Referring briefly to the drawings, FIG. 1 is a side view, partially in cross-section, or a typical Geiger-Mueller tube;
FIG. 2 is an enlarged cross-section of one end of the tube; and
FIG. 3 is a graph comparing the performance characteristics of an improved tube of this invention with that of a prior art GM tube.
Referring now more specifically to the drawings, FIG. 1 shows a conventional GM detector 1 consisting of a tubular or cylindrical metal cathode 3, a wire anode 5 concentrically disposed within the cathode, and end caps 7, 9 welded to the cathode defining an enclosed chamber therewith. The chamber is filled through a glass tube 27 at one end with a gaseous mixture comprising an ionizing gas, a minor amount of a quenching gas and an inert gas. A typical mixture is 0.1% argon, 1.5% bromine and the remainder neon. Each end of the wire anode is anchored in a ceramic collar 17, 19 and threaded coupling 21 is provided at the other end for connecting the tube to a suitable radiation counting and measuring system, not shown.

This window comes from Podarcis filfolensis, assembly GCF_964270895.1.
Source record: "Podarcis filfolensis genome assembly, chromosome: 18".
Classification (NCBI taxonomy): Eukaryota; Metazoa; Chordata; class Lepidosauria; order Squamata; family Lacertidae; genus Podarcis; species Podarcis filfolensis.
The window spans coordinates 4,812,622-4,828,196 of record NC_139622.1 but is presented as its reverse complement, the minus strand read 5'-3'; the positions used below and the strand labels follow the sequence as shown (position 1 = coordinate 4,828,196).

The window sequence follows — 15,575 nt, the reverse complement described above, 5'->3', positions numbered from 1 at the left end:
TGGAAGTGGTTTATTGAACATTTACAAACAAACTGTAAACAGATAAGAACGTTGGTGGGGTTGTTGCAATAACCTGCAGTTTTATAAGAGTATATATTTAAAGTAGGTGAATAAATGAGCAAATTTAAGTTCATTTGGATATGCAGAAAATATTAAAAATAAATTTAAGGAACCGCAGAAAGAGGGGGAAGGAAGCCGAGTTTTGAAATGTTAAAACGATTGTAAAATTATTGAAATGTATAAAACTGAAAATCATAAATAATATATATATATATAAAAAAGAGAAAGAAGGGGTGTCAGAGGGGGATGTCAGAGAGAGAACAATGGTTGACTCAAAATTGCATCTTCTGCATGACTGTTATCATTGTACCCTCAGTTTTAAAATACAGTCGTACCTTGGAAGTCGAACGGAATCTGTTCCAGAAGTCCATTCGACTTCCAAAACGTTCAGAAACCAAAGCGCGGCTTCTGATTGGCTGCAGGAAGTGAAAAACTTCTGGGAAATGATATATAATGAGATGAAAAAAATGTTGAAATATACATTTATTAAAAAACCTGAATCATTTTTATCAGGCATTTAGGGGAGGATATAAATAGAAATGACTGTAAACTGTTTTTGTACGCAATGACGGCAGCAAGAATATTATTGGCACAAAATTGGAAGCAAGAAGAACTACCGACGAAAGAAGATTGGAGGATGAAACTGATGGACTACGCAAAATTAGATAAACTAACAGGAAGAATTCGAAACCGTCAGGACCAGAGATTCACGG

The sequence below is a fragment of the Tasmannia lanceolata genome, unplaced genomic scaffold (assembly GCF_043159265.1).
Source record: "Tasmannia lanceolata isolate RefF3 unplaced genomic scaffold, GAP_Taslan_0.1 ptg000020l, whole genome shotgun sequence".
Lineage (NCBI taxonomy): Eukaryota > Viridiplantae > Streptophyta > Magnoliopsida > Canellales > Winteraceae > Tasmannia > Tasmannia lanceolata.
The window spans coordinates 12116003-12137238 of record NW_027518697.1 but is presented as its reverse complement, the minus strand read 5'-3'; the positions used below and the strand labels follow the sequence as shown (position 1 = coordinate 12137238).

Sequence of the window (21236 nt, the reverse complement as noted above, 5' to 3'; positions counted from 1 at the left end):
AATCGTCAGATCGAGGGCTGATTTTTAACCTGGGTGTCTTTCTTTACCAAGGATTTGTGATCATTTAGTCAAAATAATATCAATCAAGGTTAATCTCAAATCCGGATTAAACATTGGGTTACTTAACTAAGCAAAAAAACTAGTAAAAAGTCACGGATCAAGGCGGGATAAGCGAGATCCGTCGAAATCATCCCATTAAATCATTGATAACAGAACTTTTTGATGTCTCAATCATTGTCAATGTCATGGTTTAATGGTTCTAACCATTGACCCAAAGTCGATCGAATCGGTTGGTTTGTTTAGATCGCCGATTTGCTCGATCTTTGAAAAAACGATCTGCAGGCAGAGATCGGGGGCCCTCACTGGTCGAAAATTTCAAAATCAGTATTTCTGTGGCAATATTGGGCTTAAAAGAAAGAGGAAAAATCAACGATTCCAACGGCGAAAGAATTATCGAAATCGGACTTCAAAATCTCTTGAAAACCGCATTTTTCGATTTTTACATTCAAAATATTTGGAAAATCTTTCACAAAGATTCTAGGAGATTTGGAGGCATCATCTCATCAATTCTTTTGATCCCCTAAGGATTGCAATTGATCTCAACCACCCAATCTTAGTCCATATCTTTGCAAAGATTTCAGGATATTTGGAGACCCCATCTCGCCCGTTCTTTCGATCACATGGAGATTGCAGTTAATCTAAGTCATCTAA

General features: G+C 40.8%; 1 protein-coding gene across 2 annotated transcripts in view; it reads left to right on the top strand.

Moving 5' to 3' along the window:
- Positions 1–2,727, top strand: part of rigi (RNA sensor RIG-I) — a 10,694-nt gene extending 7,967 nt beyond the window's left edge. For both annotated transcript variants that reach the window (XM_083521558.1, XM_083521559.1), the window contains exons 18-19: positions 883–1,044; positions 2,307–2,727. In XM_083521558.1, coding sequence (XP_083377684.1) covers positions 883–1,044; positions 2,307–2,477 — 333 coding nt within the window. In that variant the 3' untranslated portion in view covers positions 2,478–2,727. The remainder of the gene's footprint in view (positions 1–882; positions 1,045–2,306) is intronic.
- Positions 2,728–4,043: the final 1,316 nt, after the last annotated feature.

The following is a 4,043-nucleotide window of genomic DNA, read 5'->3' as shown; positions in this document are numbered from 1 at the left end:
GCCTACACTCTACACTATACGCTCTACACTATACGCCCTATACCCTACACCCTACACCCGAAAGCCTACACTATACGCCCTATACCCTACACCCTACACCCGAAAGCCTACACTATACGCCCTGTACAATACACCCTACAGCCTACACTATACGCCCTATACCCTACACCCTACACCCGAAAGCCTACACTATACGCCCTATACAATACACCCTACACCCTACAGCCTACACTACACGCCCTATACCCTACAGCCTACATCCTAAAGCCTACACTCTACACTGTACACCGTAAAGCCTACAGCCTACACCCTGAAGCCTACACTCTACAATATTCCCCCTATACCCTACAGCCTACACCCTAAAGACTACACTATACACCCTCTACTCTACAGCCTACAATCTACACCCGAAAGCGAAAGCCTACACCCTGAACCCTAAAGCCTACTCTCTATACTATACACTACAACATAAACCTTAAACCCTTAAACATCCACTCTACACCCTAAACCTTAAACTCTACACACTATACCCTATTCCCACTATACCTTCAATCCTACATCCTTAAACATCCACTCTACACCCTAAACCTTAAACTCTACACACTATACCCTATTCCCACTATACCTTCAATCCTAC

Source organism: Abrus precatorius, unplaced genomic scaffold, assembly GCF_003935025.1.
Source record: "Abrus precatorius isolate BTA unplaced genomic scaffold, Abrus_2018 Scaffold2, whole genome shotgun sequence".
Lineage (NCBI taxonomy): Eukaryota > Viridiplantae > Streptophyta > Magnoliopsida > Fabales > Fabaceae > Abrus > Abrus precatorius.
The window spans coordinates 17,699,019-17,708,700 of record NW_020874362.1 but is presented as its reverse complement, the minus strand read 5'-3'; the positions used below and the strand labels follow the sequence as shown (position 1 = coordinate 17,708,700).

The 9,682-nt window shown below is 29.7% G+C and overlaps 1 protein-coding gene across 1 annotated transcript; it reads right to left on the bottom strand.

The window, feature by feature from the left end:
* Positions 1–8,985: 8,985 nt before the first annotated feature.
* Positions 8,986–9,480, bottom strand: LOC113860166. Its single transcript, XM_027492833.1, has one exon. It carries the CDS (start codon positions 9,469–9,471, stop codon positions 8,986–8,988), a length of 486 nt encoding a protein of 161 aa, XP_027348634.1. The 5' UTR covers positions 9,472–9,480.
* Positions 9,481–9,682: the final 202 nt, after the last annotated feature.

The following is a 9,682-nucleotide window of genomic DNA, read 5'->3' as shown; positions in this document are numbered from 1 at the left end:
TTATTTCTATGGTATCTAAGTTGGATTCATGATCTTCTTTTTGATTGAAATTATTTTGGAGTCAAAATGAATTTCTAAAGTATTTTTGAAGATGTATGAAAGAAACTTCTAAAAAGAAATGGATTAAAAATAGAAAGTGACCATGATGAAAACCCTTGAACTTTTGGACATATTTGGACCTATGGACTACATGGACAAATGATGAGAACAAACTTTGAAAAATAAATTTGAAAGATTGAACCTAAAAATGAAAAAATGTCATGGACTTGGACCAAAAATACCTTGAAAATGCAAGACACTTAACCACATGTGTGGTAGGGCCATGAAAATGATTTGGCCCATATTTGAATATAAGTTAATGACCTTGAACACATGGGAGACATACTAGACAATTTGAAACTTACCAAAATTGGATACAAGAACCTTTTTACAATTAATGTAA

As shown in FIG. 2, one end of the cathode 3 is sealed off with a cup-shaped end cap 7, fabricated from a metal such as 446 stainless steel and welded along the rim at 8 to the cathode 3 by, for example, heliarc welding. A ceramic collar 17 fits in an annular hole in the end cap and is seated on shoulder 25. One end of the wire anode 5 is anchored in the collar. A suitable sealant such as solder glass is used to form an air tight seal 29 between the collar and the end cap. The coefficient of expansion of the sealant should closely approximate that of the ceramic collar and stainless steel cap to prevent cracking during thermal cycling.